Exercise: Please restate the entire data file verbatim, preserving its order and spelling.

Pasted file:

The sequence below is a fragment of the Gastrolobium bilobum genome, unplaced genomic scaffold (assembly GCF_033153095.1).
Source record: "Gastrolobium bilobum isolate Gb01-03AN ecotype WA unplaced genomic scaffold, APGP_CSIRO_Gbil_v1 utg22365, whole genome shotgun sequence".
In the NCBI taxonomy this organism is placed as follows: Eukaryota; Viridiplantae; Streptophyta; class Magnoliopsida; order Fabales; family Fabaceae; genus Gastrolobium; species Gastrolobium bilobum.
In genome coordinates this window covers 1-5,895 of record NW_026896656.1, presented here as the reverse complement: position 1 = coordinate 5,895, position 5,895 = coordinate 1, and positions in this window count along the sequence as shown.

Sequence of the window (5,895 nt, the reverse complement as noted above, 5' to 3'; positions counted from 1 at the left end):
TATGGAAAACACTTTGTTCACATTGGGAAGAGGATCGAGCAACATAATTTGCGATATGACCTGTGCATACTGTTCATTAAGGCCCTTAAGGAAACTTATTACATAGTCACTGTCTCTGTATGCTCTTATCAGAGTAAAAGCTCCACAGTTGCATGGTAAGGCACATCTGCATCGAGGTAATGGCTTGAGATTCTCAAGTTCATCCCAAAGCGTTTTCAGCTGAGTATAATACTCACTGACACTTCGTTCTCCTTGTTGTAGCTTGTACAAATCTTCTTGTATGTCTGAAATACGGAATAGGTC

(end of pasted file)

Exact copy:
The sequence below is a fragment of the Gastrolobium bilobum genome, unplaced genomic scaffold (assembly GCF_033153095.1).
Source record: "Gastrolobium bilobum isolate Gb01-03AN ecotype WA unplaced genomic scaffold, APGP_CSIRO_Gbil_v1 utg22365, whole genome shotgun sequence".
In the NCBI taxonomy this organism is placed as follows: Eukaryota; Viridiplantae; Streptophyta; class Magnoliopsida; order Fabales; family Fabaceae; genus Gastrolobium; species Gastrolobium bilobum.
In genome coordinates this window covers 1-5,895 of record NW_026896656.1, presented here as the reverse complement: position 1 = coordinate 5,895, position 5,895 = coordinate 1, and positions in this window count along the sequence as shown.

Sequence of the window (5,895 nt, the reverse complement as noted above, 5' to 3'; positions counted from 1 at the left end):
TATGGAAAACACTTTGTTCACATTGGGAAGAGGATCGAGCAACATAATTTGCGATATGACCTGTGCATACTGTTCATTAAGGCCCTTAAGGAAACTTATTACATAGTCACTGTCTCTGTATGCTCTTATCAGAGTAAAAGCTCCACAGTTGCATGGTAAGGCACATCTGCATCGAGGTAATGGCTTGAGATTCTCAAGTTCATCCCAAAGCGTTTTCAGCTGAGTATAATACTCACTGACACTTCGTTCTCCTTGTTGTAGCTTGTACAAATCTTCTTGTATGTCTGAAATACGGAATAGGTC